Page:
According to the Dec. 24 issue of JAMA (8), total diabetes (combined Types 1 and 2, diagnosed and undiagnosed (HbA1c > 6.5 %)) in the United States rests in the range of 14-22%, with significant differences based on race and ethnicity (Table 1 from reference 8). While described as an epidemic, the severity of the diseases appears to remain underappreciated, and public concern elicits nowhere near the same level of public response as diseases from infective agents (e.g., HIV or SARS).
Political pressure for reduction in the cost of drugs appears frequently, and there is particular outrage at the idea that people could die by virtue of not being able to afford insulin. While the drugs have varying degrees of efficacy, lip service at least is given to the importance of controlling dietary carbohydrate and, as noted above, proscriptions against sugar and “refined” carbohydrate are not likely to be useful if fear of fat prevails.
In the end, patients are on their own. Private and government health agencies continue to hold substantial power and, in some sense, the 12 points of evidence might be said to constitute articles of impeachment. Whether those in power will meet their critics remains to be seen.
Richard David Feinman, Ph.D., is a professor of cell biology at the State University of New York Downstate Medical Center in Brooklyn, where he has been a pioneer in incorporating nutrition into the biochemistry curriculum. A graduate of the University of Rochester and the University of Oregon, Dr. Feinman has published numerous scientific and popular papers. He is the founder and former co-editor-in-chief (2004–2009) of the journal Nutrition & Metabolism. He is currently researching the application of ketogenic diets to cancer.
- Feinman RD, Pogozelski WK, Astrup A, et al. Dietary carbohydrate restriction as the first approach in diabetes management: critical review and evidence base. Nutrition 31(2015):1–13.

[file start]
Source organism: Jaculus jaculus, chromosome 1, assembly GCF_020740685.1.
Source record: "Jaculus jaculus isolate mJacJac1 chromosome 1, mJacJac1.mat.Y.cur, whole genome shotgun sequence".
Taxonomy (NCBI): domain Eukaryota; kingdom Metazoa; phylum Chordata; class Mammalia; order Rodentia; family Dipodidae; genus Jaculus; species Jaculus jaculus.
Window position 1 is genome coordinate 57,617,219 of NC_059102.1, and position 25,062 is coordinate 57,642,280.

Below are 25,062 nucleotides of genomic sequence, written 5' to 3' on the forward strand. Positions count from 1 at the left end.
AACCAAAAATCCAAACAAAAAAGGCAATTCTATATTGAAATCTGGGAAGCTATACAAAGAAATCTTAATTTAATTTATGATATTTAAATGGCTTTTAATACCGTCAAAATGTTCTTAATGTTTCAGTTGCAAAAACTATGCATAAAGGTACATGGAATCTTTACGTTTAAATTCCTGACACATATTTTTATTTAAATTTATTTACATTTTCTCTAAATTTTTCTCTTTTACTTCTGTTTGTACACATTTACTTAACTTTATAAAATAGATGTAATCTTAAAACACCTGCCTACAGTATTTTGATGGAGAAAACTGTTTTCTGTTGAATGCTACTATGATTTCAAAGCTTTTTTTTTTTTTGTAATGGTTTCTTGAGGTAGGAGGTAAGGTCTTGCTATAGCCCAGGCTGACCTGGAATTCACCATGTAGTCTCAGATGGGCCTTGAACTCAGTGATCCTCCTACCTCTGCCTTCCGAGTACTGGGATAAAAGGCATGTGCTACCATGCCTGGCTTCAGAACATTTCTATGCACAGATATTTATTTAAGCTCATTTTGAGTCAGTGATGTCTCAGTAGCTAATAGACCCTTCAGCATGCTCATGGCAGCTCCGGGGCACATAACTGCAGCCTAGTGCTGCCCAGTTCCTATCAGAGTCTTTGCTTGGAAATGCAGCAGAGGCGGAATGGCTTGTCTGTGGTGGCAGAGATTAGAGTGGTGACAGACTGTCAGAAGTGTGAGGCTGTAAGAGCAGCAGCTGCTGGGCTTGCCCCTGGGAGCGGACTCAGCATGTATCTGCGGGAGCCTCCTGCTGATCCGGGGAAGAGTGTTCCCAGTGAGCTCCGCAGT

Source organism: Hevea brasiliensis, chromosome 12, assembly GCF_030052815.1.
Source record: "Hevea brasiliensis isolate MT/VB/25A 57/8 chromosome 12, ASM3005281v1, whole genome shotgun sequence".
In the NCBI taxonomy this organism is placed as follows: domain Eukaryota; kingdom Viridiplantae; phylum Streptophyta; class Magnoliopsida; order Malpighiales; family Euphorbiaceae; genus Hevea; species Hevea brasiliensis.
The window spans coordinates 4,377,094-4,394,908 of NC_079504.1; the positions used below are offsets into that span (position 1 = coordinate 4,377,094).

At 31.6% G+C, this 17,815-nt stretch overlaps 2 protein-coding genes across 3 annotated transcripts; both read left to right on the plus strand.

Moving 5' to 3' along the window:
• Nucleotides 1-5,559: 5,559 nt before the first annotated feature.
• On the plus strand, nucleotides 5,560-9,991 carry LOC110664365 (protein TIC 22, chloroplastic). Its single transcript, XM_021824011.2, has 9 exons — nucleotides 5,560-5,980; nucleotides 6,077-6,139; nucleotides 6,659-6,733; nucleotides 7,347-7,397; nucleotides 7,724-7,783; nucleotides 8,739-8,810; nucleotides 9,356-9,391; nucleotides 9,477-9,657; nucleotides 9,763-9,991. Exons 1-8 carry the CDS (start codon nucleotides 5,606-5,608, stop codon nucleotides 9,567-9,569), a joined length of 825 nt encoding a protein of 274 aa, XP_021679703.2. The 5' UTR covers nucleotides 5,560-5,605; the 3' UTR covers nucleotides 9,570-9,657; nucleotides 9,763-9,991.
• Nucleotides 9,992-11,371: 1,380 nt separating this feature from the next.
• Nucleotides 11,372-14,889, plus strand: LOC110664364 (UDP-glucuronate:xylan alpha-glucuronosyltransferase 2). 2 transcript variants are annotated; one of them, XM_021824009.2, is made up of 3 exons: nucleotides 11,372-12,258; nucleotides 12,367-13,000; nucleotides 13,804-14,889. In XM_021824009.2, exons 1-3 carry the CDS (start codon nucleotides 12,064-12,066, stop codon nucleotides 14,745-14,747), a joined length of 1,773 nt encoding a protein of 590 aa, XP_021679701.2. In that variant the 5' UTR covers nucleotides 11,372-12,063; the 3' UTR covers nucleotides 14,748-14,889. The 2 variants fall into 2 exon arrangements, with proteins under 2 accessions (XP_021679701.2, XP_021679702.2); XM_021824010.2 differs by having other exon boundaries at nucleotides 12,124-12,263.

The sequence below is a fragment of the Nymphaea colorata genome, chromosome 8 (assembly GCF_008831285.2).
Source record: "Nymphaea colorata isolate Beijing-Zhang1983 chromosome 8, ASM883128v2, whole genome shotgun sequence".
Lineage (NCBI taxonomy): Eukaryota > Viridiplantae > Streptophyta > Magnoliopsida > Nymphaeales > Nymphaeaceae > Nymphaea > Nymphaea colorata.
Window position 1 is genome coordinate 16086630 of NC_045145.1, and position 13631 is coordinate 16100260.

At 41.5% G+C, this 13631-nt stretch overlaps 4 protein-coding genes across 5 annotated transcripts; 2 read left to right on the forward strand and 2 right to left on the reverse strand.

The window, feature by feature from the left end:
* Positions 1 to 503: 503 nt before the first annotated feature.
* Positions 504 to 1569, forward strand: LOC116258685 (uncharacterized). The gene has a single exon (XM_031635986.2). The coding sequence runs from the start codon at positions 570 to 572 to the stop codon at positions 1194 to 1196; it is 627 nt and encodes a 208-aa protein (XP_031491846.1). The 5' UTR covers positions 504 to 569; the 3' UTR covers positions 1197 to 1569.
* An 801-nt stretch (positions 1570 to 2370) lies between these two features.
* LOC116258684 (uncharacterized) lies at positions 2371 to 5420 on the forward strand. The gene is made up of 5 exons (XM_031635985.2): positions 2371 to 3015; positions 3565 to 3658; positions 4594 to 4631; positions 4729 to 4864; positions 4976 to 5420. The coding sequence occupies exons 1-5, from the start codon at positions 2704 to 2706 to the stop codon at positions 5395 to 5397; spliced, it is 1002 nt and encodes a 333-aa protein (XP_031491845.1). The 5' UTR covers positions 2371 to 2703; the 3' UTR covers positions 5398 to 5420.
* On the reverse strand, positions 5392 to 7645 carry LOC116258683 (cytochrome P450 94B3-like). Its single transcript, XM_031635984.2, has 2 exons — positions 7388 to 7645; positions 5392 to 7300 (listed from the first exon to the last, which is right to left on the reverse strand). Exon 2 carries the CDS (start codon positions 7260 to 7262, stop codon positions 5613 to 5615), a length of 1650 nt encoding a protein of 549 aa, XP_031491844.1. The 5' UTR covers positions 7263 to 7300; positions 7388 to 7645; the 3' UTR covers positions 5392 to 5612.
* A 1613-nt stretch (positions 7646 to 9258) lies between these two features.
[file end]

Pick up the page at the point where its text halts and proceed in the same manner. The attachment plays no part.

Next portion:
- Hallberg, S.J., McKenzie, A.L., Williams, P.T. et al. Effectiveness and Safety of a Novel Care Model for the Management of Type 2 Diabetes at 1 Year: An Open-Label, Non-Randomized, Controlled Study. Diabetes Ther. 9(2018): 583–612
- Athinarayanan SJ, Adams RN, Hallberg SJ, et al. Long-term effects of a novel continuous remote care intervention including nutritional ketosis for the management of Type 2 diabetes: A 2-year non-randomized clinical trial. Front. Endocrinol. 10(2019): 348.
- American Diabetes Association. Nutrition recommendations and interventions for diabetes – 2008. Diabetes Care 31. Suppl 1(2008): S61-S78.
- American Diabetes Association. Chapter 4. Lifestyle management: Standards of medical care in diabetes – 2018. Diabetes Care 41. Suppl. 1(2018): S38–S50.
- American Diabetes Association. Standards of medical care in diabetes. Chapter 5: Lifestyle management. Diabetes Care 42(2019): S46-S60.
- Hallberg SJ, Dockter NE, Kushner JA, Athinarayanan SJ. Improving the scientific rigour of nutritional recommendations for adults with type 2 diabetes: A comprehensive review of the American Diabetes Association guideline-recommended eating patterns. Diabetes Obes Metab. 21(2019): 1769–1779.
- Cheng YL, Kanaya AM, Araneta MRG, et al. Prevalence of diabetes by race and ethnicity in the United States, 2011-2016. JAMA 322.24(Dec. 24, 2019): 2389-2398.